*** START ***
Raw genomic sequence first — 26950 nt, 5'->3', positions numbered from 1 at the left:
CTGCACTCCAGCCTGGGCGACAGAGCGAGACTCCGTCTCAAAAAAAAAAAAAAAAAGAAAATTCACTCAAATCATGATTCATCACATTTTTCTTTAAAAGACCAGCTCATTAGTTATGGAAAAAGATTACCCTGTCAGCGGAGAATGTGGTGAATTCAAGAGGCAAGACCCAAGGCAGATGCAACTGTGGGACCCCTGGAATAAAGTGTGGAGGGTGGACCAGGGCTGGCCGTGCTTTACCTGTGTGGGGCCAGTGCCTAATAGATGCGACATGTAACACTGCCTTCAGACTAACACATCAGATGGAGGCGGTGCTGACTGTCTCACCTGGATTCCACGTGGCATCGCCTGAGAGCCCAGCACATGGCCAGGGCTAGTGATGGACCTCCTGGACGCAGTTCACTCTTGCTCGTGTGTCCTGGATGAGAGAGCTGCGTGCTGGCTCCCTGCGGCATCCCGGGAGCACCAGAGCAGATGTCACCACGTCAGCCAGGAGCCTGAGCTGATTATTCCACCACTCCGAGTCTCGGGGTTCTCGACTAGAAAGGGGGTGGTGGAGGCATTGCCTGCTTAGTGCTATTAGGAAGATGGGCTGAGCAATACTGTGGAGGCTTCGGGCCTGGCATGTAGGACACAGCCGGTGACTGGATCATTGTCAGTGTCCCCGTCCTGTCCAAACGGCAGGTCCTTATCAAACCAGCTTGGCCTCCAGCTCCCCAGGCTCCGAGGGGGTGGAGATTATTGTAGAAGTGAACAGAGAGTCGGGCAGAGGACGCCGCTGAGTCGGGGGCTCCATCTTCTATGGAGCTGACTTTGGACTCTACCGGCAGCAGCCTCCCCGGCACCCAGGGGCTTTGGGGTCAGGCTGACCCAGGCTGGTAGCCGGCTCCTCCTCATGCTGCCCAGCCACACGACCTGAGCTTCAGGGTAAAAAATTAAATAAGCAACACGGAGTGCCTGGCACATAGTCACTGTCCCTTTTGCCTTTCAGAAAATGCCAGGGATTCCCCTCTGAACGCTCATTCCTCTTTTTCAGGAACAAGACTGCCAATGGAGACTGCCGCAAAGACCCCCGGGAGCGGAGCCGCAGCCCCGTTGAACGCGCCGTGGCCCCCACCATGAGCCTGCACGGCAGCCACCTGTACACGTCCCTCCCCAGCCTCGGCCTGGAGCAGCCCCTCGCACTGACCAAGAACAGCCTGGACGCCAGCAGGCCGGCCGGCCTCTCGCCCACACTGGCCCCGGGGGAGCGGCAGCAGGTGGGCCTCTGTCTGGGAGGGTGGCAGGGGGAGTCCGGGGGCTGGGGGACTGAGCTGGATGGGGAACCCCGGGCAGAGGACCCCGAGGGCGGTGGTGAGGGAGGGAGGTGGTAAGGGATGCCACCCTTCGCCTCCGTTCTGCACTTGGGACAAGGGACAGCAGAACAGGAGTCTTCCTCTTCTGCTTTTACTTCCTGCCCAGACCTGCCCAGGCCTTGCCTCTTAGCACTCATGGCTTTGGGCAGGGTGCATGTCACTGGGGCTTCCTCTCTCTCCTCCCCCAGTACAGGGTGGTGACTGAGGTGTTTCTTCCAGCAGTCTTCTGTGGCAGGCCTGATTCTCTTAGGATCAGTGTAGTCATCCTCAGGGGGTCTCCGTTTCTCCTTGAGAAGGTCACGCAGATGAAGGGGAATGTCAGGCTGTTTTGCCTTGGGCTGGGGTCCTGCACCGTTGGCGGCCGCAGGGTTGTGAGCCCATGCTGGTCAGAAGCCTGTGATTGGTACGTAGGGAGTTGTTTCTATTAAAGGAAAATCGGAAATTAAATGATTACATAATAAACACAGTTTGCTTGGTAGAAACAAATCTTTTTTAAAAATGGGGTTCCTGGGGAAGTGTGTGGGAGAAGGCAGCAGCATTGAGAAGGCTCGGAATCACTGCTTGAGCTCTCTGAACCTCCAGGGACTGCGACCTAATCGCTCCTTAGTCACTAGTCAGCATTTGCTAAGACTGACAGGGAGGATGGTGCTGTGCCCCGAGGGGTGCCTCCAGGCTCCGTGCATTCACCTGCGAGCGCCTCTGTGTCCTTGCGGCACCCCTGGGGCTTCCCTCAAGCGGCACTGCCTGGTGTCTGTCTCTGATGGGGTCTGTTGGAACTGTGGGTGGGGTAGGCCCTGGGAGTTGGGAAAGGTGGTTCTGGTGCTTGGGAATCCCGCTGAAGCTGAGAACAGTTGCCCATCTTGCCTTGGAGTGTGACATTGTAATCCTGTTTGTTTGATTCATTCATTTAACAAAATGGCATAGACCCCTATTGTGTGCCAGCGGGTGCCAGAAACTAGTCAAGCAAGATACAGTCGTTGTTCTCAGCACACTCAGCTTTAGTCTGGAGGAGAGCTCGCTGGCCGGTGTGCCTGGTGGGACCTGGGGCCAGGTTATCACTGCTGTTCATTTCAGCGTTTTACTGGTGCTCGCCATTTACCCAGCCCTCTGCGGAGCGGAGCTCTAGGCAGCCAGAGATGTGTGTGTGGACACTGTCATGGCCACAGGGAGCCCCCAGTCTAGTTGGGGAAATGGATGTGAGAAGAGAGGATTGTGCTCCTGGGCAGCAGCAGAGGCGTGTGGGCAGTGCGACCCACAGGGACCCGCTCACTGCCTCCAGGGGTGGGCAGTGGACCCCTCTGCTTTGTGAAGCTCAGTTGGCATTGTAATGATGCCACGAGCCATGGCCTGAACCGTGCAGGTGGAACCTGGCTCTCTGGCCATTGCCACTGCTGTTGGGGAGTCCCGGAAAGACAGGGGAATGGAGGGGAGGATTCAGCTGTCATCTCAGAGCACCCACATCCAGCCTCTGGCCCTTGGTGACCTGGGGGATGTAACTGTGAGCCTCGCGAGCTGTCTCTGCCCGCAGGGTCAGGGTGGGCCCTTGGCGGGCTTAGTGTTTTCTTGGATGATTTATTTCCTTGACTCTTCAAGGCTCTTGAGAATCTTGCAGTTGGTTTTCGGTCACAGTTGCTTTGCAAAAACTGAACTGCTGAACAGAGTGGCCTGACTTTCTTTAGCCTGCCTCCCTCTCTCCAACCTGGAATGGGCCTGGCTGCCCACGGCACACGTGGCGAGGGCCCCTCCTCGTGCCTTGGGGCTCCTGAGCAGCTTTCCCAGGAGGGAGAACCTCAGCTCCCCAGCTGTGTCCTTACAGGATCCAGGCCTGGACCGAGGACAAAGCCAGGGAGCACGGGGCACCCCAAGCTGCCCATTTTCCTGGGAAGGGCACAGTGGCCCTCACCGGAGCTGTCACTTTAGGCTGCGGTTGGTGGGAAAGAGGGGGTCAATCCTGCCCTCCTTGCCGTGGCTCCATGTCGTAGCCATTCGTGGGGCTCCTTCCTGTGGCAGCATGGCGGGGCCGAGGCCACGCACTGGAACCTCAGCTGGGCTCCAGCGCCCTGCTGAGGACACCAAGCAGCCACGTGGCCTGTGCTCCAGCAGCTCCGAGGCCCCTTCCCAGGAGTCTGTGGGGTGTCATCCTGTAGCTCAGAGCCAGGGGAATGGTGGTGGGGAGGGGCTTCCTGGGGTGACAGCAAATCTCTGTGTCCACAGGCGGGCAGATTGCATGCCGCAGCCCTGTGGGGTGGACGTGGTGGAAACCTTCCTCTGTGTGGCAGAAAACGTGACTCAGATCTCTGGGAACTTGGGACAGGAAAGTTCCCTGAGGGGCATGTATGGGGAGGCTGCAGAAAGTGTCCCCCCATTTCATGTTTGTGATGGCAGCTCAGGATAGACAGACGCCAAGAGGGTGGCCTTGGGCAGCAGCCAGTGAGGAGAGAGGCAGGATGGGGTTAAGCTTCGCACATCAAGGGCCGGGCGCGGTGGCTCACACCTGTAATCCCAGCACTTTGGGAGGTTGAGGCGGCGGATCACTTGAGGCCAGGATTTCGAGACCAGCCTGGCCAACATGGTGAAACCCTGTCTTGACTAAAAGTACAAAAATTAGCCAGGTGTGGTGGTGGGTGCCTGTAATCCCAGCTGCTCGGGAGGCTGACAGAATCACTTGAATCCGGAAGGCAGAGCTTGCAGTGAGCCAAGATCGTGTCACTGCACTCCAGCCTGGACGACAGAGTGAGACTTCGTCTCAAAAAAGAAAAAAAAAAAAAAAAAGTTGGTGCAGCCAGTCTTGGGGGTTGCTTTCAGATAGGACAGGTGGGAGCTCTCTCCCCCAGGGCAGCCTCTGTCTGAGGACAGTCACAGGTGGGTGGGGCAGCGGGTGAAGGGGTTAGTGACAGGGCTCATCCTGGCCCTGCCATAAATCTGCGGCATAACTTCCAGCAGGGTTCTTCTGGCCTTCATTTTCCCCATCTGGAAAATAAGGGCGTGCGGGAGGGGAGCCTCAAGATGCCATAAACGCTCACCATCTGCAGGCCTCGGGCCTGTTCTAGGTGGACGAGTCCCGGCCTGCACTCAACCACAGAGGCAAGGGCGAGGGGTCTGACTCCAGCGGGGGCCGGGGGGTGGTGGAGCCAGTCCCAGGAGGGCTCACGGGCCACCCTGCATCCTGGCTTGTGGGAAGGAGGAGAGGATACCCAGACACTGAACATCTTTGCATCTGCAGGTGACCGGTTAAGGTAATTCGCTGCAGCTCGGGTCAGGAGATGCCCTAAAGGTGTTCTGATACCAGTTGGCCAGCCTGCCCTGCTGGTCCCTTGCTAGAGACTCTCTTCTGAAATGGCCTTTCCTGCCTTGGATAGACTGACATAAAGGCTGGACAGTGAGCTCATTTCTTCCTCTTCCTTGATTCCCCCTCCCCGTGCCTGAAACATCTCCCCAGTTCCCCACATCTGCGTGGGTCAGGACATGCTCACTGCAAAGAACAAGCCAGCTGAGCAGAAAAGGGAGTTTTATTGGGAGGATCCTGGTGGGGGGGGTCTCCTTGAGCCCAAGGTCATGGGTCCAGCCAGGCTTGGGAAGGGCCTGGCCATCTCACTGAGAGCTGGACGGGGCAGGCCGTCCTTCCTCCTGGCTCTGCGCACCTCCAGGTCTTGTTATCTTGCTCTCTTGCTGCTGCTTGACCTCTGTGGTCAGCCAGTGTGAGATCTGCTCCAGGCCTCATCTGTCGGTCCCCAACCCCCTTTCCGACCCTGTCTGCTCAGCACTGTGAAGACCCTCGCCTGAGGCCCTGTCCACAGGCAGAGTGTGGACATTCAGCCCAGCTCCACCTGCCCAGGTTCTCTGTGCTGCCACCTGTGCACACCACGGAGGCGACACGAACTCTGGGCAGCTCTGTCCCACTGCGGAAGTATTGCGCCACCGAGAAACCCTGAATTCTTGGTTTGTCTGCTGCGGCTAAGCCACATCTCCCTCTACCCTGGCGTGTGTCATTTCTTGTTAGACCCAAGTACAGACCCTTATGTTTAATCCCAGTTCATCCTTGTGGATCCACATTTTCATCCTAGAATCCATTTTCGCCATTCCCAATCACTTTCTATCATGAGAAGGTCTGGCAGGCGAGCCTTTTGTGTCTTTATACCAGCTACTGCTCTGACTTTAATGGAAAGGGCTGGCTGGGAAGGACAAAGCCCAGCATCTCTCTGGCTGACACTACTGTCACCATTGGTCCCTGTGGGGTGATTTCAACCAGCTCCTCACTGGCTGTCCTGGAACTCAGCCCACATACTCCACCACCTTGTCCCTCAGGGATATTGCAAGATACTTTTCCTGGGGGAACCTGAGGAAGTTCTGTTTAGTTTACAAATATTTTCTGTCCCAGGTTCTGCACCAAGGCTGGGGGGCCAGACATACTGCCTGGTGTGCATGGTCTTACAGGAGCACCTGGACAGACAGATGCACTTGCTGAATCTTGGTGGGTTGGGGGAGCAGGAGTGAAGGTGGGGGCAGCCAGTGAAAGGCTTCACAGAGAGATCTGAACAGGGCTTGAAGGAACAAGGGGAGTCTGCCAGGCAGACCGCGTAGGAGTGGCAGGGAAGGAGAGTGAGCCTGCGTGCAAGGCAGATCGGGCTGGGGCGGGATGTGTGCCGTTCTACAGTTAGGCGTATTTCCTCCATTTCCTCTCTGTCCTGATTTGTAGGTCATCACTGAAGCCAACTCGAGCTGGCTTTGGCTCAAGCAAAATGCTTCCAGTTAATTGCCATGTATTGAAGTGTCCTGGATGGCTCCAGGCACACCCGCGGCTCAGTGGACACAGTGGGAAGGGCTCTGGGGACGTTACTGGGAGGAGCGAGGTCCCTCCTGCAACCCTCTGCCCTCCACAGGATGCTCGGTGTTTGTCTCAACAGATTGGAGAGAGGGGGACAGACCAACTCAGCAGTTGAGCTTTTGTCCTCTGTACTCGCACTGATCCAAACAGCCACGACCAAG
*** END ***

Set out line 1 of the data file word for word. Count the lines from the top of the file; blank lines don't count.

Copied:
Raw genomic sequence first — 26950 nt, 5'->3', positions numbered from 1 at the left: